It is difficult to distinguish between an electronic attack and the accidental failure of a network. In June 1991, service for 6.7 million telephone lines in Washington, D.C., was disrupted for several hours. The problem turned out to be a mistake in the telephone switching protocol–a single mistyped character of code. An attack on the telephone system might take much the same form.

Furthermore, the commission report said, “The tools designed to access, manipulate, and manage the information or communications components that control critical infrastructures can also be used to do harm. They are inexpensive, readily available, and easy to use.”

We do not even have the capability to know when we’re under attack. “Deciding whether a set of cyber and physical events is coincidence, criminal activity, or a coordinated attack is not a trivial problem,” the commission report said. “Without a central repository and analytic capability, it is virtually impossible to make such assessments until after the fact.”

Administrators on the Ramparts

The defenses consist mainly of scattered security practices, virus scanners, passwords, and “fire walls.” Few organizations have specialized electronic security people. “Our first line of protection is with the system administrators and computer people,” said Phillip E. Lacombe, the commission’s staff director.

Those working the problem say they are laboring with inadequate tools, information, and coordination of effort. They must also operate within a legal system that never envisioned an attack on the nation’s telecommunications switches from a distant computer keyboard.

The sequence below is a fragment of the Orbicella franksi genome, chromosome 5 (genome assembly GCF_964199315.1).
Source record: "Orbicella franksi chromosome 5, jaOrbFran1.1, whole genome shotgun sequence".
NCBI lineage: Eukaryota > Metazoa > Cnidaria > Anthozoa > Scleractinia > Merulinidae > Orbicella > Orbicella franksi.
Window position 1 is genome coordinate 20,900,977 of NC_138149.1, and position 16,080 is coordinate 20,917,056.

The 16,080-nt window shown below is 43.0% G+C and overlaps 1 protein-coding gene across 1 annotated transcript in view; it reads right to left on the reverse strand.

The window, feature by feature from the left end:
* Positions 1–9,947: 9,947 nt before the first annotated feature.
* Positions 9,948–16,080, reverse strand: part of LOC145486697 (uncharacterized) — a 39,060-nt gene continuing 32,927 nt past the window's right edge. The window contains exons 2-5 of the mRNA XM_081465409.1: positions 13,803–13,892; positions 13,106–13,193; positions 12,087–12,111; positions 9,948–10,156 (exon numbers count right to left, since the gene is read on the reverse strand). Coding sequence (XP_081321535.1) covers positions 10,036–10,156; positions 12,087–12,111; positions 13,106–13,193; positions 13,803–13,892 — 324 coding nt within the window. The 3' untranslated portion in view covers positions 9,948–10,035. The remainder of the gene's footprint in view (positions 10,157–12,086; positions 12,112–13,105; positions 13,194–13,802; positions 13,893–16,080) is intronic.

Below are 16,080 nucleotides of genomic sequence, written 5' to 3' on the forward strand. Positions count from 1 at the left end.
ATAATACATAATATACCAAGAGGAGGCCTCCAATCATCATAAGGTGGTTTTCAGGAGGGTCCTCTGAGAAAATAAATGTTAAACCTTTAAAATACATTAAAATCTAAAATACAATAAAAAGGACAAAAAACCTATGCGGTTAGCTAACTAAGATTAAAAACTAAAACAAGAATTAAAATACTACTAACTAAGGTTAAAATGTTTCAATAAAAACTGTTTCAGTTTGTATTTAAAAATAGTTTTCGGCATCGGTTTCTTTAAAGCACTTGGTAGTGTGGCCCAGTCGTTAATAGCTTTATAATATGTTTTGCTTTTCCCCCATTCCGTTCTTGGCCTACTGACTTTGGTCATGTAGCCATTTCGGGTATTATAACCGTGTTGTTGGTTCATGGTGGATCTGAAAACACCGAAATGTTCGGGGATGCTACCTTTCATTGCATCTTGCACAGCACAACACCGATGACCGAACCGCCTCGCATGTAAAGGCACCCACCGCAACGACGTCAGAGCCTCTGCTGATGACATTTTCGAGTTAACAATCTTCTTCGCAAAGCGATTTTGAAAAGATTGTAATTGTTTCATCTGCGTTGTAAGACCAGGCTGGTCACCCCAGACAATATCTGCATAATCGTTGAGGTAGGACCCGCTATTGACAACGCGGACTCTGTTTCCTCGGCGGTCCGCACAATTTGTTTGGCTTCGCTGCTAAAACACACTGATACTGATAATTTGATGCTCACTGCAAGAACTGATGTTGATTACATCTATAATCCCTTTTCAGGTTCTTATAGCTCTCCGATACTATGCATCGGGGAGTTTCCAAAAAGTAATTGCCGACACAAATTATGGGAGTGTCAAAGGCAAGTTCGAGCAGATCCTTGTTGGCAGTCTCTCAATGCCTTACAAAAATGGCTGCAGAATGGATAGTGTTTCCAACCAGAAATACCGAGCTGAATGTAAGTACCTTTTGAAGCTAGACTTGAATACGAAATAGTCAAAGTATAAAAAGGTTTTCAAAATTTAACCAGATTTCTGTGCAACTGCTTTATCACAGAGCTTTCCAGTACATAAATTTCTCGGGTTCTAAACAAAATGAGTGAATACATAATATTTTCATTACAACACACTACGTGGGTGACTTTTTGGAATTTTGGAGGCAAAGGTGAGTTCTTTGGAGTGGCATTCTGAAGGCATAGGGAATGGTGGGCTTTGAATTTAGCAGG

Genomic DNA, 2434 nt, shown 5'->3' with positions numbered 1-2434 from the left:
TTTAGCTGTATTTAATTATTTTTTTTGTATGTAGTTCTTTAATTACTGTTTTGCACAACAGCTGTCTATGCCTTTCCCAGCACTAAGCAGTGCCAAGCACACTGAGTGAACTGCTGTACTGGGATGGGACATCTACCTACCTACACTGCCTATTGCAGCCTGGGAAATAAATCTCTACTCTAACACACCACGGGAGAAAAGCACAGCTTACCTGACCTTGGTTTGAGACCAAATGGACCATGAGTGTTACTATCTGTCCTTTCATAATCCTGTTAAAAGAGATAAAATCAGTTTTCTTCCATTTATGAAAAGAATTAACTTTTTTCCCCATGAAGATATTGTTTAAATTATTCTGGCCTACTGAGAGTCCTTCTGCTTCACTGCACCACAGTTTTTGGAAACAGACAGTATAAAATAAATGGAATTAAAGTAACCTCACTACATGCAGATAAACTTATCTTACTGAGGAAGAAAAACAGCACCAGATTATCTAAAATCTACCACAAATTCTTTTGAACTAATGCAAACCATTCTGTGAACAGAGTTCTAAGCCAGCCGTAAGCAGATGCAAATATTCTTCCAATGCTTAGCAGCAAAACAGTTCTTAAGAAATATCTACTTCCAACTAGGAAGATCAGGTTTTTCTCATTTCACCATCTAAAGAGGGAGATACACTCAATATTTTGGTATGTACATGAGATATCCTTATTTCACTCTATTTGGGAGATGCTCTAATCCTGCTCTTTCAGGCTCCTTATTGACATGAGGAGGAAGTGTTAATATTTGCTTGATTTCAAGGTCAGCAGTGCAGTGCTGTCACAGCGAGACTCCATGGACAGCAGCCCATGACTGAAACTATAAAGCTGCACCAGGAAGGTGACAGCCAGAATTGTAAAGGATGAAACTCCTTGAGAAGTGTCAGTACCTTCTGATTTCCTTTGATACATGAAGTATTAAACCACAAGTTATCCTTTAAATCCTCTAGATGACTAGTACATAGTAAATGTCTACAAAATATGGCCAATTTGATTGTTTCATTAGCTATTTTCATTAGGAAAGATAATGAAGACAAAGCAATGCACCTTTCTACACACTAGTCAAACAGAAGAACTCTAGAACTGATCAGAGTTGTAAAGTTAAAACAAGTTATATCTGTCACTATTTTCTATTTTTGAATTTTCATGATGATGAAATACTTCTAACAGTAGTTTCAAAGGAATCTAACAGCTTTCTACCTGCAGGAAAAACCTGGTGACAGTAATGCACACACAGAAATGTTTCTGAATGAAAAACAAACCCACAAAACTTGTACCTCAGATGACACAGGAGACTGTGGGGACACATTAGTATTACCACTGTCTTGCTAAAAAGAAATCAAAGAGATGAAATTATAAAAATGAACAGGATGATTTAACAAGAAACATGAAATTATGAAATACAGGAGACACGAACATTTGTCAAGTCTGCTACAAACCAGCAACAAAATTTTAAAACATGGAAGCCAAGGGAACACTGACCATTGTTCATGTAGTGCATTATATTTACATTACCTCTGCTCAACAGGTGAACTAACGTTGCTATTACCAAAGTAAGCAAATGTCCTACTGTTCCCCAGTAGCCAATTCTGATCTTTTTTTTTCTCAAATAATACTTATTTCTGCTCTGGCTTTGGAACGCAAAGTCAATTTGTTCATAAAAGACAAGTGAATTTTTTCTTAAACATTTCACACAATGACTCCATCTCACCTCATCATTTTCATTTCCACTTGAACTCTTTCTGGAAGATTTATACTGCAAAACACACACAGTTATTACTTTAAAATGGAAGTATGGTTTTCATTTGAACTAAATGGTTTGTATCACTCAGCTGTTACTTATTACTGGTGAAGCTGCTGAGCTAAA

“Looping and weaving” is standard operating procedure for accomplished hackers. They route their attack through a series of computers, which may be located in several different countries. Security people have the technical ability to “hack back” the signal to its source, but at present, they’re allowed to track it only to the last computer in the series. Going further requires a court order for every computer in the chain. On the security shopping list, therefore, is a national “trap and trace” law in which a single court order would allow pursuit all the way back to the hacker.

(Doug Richardson, writing in Armada International, says the Air Force has devised methods to damage computers used in hacker attacks and has destroyed expendable 486 computers in demonstration tests.)

Other provisions of the law make people in the private sector wary of sharing information, revealing problems, or cooperating with the federal government. For example, the Freedom of Information Act makes information in the possession of the government available to the public. Private sector participants want better assurances than are available now that sensitive information or trade secrets will remain confidential.

In particular, the private sector is cautious on the issue of encryption, the scrambling of data so that it cannot be decoded without a key. Initially, the Clinton Administration had opposed strong encryption systems, especially if they might be exported, unless federal law enforcement and intelligence officials were given the means to unscramble the encryption.

Getting almost no acceptance of that notion, the Administration now seeks a compromise solution–which is endorsed by the Marsh commission–that would have the deciphering keys held by trusted third parties. The Administration argues that this would permit the same sort of legal protection that currently exists for mail and telephone communications but also ensure court-authorized access for law enforcement officials. That proposal has not generated much enthusiasm from industry, either.